The think tank’s Living Standards Audit 2019 found that typical household incomes have fallen by 0.5% since 2016, the weakest growth outside of economic contractions since 1961.
That’s even worse than in the aftermath of the early-1990s slump.
Poor productivity gains underlie the fall in living standards.
Increases in output-per-hour accounted for two-thirds of overall economic growth before the economic crisis, but has now slumped to 22%.
Population growth accounts for most of the economic expansion since 2007, compared with just 15% before, Resolution said.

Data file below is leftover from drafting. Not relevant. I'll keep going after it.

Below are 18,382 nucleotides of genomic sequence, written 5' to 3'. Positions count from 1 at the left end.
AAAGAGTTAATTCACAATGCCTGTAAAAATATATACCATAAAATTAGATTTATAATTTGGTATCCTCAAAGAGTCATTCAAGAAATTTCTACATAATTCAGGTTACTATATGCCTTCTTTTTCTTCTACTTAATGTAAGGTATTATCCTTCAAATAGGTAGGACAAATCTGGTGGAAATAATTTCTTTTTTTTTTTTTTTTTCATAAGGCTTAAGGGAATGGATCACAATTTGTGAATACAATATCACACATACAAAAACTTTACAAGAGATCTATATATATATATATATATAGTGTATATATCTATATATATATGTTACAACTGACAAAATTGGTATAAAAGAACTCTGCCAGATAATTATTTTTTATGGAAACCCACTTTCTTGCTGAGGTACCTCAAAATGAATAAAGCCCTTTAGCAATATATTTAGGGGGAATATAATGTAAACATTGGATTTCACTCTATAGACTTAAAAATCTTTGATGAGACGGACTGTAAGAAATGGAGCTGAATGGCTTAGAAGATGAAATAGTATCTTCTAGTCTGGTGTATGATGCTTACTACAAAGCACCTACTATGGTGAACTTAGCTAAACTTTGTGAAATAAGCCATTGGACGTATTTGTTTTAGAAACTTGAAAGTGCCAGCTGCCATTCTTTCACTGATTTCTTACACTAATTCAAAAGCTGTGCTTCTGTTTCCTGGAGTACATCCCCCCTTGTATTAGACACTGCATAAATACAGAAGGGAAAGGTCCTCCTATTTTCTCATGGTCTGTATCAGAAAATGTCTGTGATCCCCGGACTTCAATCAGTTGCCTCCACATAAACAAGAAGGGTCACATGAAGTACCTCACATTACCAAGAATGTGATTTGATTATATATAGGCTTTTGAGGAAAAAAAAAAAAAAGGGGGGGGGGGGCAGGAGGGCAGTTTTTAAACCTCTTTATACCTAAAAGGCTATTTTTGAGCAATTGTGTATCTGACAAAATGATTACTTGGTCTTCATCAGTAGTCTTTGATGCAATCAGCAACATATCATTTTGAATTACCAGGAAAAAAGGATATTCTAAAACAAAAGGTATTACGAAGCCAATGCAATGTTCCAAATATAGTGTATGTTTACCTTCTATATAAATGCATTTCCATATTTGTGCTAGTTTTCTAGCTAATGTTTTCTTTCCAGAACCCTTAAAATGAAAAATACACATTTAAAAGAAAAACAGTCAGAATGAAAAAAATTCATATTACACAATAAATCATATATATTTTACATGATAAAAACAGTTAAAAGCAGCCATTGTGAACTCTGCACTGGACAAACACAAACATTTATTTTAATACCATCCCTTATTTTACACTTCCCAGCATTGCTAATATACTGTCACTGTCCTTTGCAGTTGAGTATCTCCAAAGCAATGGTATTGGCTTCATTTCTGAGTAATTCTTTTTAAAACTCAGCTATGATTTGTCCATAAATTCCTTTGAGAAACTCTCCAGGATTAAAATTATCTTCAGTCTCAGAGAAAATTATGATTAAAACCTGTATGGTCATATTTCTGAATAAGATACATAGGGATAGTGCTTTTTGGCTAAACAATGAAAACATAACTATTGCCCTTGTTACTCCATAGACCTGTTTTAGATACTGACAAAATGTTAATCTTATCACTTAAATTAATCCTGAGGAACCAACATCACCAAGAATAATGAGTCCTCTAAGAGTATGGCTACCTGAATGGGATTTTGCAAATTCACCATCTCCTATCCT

Pay packets have been dismal despite record employment, which has pushed wage growth to 1.8% so far this year, more than double that of 2018.
But, when accounting for inflation, real pay remains lower by roughly 3% since its peak in 2008, according to Nomura economist George Buckley.
"After an unprecedented income squeeze over the past decade, and a living standards outlook that includes child poverty rising to record levels, an economic approach that supports higher incomes for all households must be the top domestic priority for the incoming prime minister,” says Adam Corlett, an analyst at the Resolution Foundation. - Bloomberg
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